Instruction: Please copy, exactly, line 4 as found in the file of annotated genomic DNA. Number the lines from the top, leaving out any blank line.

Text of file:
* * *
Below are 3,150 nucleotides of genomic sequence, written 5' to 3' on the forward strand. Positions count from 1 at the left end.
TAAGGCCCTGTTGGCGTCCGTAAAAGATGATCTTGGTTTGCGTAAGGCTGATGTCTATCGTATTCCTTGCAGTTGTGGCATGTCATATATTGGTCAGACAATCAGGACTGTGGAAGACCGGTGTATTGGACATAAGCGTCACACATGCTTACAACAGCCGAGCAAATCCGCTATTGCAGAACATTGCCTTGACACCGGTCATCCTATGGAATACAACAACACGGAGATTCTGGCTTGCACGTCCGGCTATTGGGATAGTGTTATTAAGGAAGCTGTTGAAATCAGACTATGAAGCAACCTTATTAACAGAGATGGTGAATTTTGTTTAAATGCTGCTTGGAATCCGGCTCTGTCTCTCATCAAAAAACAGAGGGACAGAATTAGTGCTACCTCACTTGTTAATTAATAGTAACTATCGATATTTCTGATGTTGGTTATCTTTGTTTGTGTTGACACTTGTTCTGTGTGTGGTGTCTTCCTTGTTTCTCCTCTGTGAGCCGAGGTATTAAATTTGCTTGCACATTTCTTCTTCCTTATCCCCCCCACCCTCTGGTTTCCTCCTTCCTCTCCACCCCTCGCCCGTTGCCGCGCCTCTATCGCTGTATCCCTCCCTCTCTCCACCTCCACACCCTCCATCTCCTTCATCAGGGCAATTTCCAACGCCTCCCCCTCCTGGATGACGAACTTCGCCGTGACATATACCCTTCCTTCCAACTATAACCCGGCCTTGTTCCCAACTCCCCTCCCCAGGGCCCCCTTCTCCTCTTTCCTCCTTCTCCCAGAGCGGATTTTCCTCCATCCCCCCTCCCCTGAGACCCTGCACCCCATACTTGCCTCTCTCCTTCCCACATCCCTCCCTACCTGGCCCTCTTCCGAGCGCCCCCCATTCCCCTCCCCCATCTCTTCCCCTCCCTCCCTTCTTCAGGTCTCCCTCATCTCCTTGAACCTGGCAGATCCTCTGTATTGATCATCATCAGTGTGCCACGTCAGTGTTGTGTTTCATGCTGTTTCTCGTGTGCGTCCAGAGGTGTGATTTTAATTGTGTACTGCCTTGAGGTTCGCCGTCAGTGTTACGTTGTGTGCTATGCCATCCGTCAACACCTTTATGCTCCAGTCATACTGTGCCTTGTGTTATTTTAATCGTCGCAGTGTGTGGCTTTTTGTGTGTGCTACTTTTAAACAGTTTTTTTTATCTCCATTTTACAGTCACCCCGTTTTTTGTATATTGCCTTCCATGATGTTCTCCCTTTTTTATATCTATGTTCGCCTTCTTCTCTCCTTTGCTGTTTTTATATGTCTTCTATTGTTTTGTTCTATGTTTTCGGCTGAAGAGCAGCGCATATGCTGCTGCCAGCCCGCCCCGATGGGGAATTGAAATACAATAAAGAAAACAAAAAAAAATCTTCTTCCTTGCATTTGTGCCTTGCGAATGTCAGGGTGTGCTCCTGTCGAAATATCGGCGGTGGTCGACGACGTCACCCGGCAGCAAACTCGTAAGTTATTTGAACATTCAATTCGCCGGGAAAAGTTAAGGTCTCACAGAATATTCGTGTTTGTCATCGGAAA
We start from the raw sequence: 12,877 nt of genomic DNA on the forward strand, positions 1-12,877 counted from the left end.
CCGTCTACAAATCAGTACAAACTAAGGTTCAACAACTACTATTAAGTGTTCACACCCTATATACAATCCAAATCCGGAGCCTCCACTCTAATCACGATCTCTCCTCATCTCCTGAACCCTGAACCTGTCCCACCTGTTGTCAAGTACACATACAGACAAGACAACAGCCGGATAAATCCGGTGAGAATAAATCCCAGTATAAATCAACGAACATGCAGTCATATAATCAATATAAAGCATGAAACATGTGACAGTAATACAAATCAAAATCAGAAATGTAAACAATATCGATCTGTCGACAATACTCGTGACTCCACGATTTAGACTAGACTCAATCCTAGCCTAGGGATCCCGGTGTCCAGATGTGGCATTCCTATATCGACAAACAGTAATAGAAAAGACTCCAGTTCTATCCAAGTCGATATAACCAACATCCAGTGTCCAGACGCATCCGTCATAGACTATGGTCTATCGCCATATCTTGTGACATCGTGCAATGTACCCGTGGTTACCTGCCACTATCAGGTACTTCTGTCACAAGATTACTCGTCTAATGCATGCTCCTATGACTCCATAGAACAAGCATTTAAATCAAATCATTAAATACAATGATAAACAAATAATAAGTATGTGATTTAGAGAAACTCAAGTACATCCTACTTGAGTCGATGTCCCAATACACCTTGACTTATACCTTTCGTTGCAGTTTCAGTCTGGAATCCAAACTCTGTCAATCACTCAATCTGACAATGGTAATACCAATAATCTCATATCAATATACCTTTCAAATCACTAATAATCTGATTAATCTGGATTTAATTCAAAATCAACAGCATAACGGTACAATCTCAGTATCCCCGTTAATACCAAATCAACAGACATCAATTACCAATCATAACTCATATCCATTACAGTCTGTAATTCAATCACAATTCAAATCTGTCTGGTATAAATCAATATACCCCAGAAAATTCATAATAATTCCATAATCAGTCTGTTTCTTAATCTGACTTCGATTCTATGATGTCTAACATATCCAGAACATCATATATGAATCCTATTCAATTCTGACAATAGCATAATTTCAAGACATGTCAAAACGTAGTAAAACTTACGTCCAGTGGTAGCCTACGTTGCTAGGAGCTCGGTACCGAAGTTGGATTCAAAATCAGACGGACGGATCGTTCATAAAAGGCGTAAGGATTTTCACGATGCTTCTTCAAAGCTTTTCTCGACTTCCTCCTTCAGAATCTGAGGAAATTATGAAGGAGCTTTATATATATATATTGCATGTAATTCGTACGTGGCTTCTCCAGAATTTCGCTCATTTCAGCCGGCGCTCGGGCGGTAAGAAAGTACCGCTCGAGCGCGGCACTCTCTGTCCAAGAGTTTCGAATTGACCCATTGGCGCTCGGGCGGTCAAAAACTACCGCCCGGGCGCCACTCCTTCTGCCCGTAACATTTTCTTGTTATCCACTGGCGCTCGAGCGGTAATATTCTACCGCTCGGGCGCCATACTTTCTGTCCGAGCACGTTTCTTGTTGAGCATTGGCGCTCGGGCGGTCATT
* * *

CCGTCTACAAATCAGTACAAACTAAGGTTCAACAACTACTATTAAGTGTTCACACCCTATATACAATCCAAATCCGGAGCCTCCACTCTAATCACGATCTCTCCTCATCTCCTGAACCCTGAACCTGTCCCACCTGTTGTCAAGTACACATACAGACAAGACAACAGCCGGATAAATCCGGTGAGAATAAATCCCAGTATAAATCAACGAACATGCAGTCATATAATCAATATAAAGCATGAAACATGTGACAGTAATACAAATCAAAATCAGAAATGTAAACAATATCGATCTGTCGACAATACTCGTGACTCCACGATTTAGACTAGACTCAATCCTAGCCTAGGGATCCCGGTGTCCAGATGTGGCATTCCTATATCGACAAACAGTAATAGAAAAGACTCCAGTTCTATCCAAGTCGATATAACCAACATCCAGTGTCCAGACGCATCCGTCATAGACTATGGTCTATCGCCATATCTTGTGACATCGTGCAATGTACCCGTGGTTACCTGCCACTATCAGGTACTTCTGTCACAAGATTACTCGTCTAATGCATGCTCCTATGACTCCATAGAACAAGCATTTAAATCAAATCATTAAATACAATGATAAACAAATAATAAGTATGTGATTTAGAGAAACTCAAGTACATCCTACTTGAGTCGATGTCCCAATACACCTTGACTTATACCTTTCGTTGCAGTTTCAGTCTGGAATCCAAACTCTGTCAATCACTCAATCTGACAATGGTAATACCAATAATCTCATATCAATATACCTTTCAAATCACTAATAATCTGATTAATCTGGATTTAATTCAAAATCAACAGCATAACGGTACAATCTCAGTATCCCCGTTAATACCAAATCAACAGACATCAATTACCAATCATAACTCATATCCATTACAGTCTGTAATTCAATCACAATTCAAATCTGTCTGGTATAAATCAATATACCCCAGAAAATTCATAATAATTCCATAATCAGTCTGTTTCTTAATCTGACTTCGATTCTATGATGTCTAACATATCCAGAACATCATATATGAATCCTATTCAATTCTGACAATAGCATAATTTCAAGACATGTCAAAACGTAGTAAAACTTACGTCCAGTGGTAGCCTACGTTGCTAGGAGCTCGGTACCGAAGTTGGATTCAAAATCAGACGGACGGATCGTTCATAAAAGGCGTAAGGATTTTCACGATGCTTCTTCAAAGCTTTTCTCGACTTCCTCCTTCAGAATCTGAGGAAATTATGAAGGAGCTTTATATATATATATTGCATGTAATTCGTACGTGGCTTCTCCAGAATTTCGCTCATTTCAGCCGGCGCTCGGGCGGTAAGAAAGTACCGCTCGAGCGCGGCACTCTCTGTCCAAGAGTTTCGAATTGACCCATTGGCGCTCGGGCGGTCAAAAACTACCGCCCGGGCGCCACTCCTTCTGCCCGTAACATTTTCTTGTTATCCACTGGCGCTCGAGCGGTAATATTCTACCGCTCGGGCGCCATACTTTCTGTCCGAGCACGTTTCTTGTTGAGCATTGGCGCTCGGGCGGTCATT